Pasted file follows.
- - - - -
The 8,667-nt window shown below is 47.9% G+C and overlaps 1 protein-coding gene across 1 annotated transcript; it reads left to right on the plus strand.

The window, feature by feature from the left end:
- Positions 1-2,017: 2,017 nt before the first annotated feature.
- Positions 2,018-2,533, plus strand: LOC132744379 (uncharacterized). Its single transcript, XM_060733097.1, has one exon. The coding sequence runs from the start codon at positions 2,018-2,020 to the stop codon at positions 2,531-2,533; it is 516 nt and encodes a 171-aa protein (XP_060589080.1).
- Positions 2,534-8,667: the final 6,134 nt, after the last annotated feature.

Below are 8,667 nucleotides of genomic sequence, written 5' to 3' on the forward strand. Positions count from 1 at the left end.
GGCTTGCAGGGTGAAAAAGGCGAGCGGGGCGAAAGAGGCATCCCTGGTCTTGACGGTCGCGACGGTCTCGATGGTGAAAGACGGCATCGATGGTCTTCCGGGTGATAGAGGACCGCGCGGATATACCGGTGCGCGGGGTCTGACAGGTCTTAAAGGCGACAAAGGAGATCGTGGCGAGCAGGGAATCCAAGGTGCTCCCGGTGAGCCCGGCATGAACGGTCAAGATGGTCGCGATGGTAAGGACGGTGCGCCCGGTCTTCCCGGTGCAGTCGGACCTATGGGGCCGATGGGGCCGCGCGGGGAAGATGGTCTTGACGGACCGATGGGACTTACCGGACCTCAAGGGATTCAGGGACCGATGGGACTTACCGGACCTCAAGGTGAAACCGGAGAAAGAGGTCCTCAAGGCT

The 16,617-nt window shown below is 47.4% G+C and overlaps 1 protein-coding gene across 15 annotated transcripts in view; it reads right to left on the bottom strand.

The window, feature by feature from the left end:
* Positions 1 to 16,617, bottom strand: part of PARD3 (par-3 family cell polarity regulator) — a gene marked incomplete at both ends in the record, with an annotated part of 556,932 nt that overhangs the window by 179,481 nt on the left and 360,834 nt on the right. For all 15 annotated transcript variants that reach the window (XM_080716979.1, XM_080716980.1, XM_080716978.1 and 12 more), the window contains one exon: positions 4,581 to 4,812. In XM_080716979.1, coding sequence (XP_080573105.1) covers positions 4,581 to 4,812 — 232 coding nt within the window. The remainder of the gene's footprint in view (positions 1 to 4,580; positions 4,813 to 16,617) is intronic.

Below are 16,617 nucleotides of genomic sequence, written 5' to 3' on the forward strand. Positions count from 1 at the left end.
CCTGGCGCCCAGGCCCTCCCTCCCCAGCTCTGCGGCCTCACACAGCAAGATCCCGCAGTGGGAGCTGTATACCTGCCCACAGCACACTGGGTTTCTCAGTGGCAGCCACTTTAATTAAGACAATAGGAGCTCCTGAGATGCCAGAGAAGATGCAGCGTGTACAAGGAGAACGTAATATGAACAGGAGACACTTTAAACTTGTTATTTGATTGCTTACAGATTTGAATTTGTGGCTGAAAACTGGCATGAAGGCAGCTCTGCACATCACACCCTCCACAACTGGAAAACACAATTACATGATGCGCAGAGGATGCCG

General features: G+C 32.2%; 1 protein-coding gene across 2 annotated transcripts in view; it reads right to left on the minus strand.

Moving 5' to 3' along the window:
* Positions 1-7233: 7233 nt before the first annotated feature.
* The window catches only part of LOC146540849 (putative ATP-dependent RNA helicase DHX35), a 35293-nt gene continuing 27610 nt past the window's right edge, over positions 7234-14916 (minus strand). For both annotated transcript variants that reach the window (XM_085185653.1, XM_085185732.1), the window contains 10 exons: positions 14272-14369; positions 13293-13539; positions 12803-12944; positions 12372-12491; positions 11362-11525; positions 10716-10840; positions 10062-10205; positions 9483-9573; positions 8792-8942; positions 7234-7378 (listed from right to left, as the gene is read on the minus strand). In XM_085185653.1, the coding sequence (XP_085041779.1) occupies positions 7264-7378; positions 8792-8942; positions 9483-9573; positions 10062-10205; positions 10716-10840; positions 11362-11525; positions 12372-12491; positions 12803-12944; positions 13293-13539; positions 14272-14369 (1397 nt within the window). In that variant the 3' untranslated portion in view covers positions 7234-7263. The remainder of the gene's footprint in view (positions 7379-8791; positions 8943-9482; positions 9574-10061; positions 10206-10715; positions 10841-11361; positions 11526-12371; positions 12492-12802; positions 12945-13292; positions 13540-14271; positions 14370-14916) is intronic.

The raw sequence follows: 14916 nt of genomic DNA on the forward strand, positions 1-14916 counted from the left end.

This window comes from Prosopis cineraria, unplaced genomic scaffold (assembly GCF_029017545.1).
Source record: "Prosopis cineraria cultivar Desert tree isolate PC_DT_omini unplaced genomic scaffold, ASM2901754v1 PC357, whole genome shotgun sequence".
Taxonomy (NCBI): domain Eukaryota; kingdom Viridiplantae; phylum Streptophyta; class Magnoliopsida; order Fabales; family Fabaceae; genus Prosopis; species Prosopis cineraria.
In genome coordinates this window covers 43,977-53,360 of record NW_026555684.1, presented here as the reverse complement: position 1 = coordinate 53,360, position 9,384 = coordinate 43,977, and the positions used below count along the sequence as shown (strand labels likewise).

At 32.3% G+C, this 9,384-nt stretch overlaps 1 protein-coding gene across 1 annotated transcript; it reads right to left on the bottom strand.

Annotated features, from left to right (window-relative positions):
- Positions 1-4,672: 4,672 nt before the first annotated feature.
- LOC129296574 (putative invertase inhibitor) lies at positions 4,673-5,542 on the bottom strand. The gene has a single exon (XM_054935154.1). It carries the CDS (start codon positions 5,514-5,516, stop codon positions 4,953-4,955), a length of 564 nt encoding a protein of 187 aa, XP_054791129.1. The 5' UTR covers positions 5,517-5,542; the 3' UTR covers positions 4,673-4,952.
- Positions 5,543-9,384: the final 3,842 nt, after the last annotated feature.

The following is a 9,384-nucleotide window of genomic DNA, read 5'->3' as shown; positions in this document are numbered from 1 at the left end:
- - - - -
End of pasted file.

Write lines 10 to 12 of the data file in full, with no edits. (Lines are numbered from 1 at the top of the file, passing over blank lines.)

* Positions 1 to 16,617, bottom strand: part of PARD3 (par-3 family cell polarity regulator) — a gene marked incomplete at both ends in the record, with an annotated part of 556,932 nt that overhangs the window by 179,481 nt on the left and 360,834 nt on the right. For all 15 annotated transcript variants that reach the window (XM_080716979.1, XM_080716980.1, XM_080716978.1 and 12 more), the window contains one exon: positions 4,581 to 4,812. In XM_080716979.1, coding sequence (XP_080573105.1) covers positions 4,581 to 4,812 — 232 coding nt within the window. The remainder of the gene's footprint in view (positions 1 to 4,580; positions 4,813 to 16,617) is intronic.

Below are 16,617 nucleotides of genomic sequence, written 5' to 3' on the forward strand. Positions count from 1 at the left end.
CCTGGCGCCCAGGCCCTCCCTCCCCAGCTCTGCGGCCTCACACAGCAAGATCCCGCAGTGGGAGCTGTATACCTGCCCACAGCACACTGGGTTTCTCAGTGGCAGCCACTTTAATTAAGACAATAGGAGCTCCTGAGATGCCAGAGAAGATGCAGCGTGTACAAGGAGAACGTAATATGAACAGGAGACACTTTAAACTTGTTATTTGATTGCTTACAGATTTGAATTTGTGGCTGAAAACTGGCATGAAGGCAGCTCTGCACATCACACCCTCCACAACTGGAAAACACAATTACATGATGCGCAGAGGATGCCG